When it comes to your services page, it’s SUPER tempting to feel like you need to make it short and sweet. This can work in some industries. But if you have content that runs longer, this isn’t necessarily a negative thing. Your service page definitely needs to speak to the prospect in some way, pulling on those pain points, letting the prospect imagine what it would be like if they had your transformation, and showing them the benefits of working with you. You’ll also want to show the full value of your offerings by doing just that: packaging your offerings.

Now there are a lot of ways to show pricing on your website. My clients are always asking me what I think… and this really depends. I know of a lot of photographers and wedding planners who do dynamic pricing, meaning that they have ranges and starting prices, but their prospects really need to get in touch to see what a custom package would look like for THEIR wedding day.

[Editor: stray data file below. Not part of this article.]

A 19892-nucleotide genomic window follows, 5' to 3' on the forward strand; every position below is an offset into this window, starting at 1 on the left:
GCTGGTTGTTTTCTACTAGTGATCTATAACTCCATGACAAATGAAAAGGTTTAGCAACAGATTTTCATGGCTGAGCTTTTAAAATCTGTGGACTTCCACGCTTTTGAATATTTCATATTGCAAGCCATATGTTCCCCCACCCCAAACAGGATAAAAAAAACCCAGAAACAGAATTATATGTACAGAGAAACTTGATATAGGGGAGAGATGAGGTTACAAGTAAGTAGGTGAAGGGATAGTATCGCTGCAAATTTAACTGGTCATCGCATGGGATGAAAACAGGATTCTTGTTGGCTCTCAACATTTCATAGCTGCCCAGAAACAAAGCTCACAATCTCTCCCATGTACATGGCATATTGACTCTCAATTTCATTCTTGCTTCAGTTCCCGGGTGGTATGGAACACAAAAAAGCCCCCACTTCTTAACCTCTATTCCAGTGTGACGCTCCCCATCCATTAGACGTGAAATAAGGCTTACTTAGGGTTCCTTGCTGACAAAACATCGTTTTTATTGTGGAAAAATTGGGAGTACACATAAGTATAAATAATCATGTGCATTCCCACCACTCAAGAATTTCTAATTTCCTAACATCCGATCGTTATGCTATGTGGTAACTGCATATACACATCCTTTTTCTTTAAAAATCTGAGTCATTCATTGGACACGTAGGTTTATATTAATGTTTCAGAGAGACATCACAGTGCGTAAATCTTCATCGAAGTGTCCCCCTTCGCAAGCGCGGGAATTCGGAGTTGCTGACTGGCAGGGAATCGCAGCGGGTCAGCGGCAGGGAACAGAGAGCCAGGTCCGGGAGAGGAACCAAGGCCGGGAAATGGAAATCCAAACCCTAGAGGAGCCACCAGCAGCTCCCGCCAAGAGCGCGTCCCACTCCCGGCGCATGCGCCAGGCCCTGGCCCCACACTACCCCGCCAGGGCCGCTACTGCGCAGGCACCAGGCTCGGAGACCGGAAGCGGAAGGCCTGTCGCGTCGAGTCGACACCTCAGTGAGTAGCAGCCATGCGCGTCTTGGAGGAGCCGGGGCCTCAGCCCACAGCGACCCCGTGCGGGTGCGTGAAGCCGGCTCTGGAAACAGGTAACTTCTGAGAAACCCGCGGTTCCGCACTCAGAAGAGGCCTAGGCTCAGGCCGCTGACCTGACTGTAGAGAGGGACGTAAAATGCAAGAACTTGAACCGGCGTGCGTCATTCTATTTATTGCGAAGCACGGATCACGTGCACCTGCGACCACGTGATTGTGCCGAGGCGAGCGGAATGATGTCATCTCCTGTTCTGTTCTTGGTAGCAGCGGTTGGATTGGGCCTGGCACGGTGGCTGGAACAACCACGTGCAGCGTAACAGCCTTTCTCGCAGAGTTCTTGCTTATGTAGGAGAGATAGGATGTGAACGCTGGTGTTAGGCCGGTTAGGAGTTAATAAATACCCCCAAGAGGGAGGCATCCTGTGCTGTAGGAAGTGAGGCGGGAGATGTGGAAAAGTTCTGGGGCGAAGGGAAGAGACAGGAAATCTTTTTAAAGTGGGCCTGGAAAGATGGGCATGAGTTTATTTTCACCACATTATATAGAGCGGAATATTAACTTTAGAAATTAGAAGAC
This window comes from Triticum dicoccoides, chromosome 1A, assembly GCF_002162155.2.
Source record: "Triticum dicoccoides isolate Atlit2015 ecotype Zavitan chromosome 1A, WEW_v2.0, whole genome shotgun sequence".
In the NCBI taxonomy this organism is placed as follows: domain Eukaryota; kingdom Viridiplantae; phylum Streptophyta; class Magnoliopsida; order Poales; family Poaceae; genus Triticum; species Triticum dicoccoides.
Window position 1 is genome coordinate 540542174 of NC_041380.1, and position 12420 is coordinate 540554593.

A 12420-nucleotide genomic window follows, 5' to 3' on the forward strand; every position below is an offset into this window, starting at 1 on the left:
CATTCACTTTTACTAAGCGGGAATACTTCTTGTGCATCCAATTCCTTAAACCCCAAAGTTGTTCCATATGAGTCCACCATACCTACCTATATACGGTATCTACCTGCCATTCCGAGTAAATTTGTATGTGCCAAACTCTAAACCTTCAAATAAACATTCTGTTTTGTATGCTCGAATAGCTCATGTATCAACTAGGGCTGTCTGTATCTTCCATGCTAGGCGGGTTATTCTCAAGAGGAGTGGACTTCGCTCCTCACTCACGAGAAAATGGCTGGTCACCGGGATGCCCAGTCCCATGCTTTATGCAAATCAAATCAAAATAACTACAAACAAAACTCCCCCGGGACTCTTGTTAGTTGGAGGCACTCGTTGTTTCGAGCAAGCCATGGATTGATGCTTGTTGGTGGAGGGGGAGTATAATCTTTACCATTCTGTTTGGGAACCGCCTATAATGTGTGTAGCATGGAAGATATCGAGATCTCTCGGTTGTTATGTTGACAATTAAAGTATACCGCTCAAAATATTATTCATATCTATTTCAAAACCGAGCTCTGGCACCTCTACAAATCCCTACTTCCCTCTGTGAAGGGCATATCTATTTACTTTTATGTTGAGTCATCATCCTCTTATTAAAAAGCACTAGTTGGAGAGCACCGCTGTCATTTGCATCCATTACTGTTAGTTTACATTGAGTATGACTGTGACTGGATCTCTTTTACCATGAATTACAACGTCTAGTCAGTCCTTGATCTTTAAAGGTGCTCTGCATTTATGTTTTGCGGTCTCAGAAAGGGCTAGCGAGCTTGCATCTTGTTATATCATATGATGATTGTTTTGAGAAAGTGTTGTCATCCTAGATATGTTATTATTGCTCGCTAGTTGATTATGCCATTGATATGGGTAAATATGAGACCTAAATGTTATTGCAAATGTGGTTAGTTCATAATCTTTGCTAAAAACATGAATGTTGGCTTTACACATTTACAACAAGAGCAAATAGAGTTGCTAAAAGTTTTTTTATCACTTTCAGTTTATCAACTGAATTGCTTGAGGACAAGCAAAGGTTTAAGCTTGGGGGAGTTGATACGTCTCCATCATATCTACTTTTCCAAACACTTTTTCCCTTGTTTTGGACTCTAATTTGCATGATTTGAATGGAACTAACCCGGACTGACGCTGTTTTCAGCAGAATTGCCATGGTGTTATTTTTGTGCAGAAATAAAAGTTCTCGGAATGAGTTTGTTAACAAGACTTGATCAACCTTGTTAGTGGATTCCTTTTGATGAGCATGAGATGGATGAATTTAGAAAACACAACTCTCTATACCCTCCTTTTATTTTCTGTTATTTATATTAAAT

I have other clients who, like me, have package pricing clearly listed on the site, and pretty much, that package is what you get when you reach out. If your site is 5 pages, then that’s the price for the work. Things can be taken out or added on, but that package price shows everything that’s included so your prospect knows what they’re getting with you.

There is an argument to be made for not listing pricing and having prospects reach out… but in my experience, it’s generally a good idea to give people an idea of what you’re offering for what sort of price, even if it’s a range. Otherwise, you may have more people reaching out who aren’t in your budget range and aren’t able to work with you at this time. 

As far as listing out what is included, try to really hit on the high-value components of the offering. Don’t obsess over smaller things you’d probably throw in as a freebie anyway. For example, in my offerings collaboration with a client’s web designer or brand designer is always included, but I don’t list this as part of the package because it’s not the highest value add that I can give my client. I list the other things, the biggest components that really will give them the most impact.

When you’re revisiting service descriptions, think carefully about what bullets to include, examine the way your pricing is structured, and make sure it’s clear and direct. But, again, don’t be afraid to take your time in speaking to the prospect. Don’t make your services page just a price menu. They can reach out to you or even put in their email to get something like that.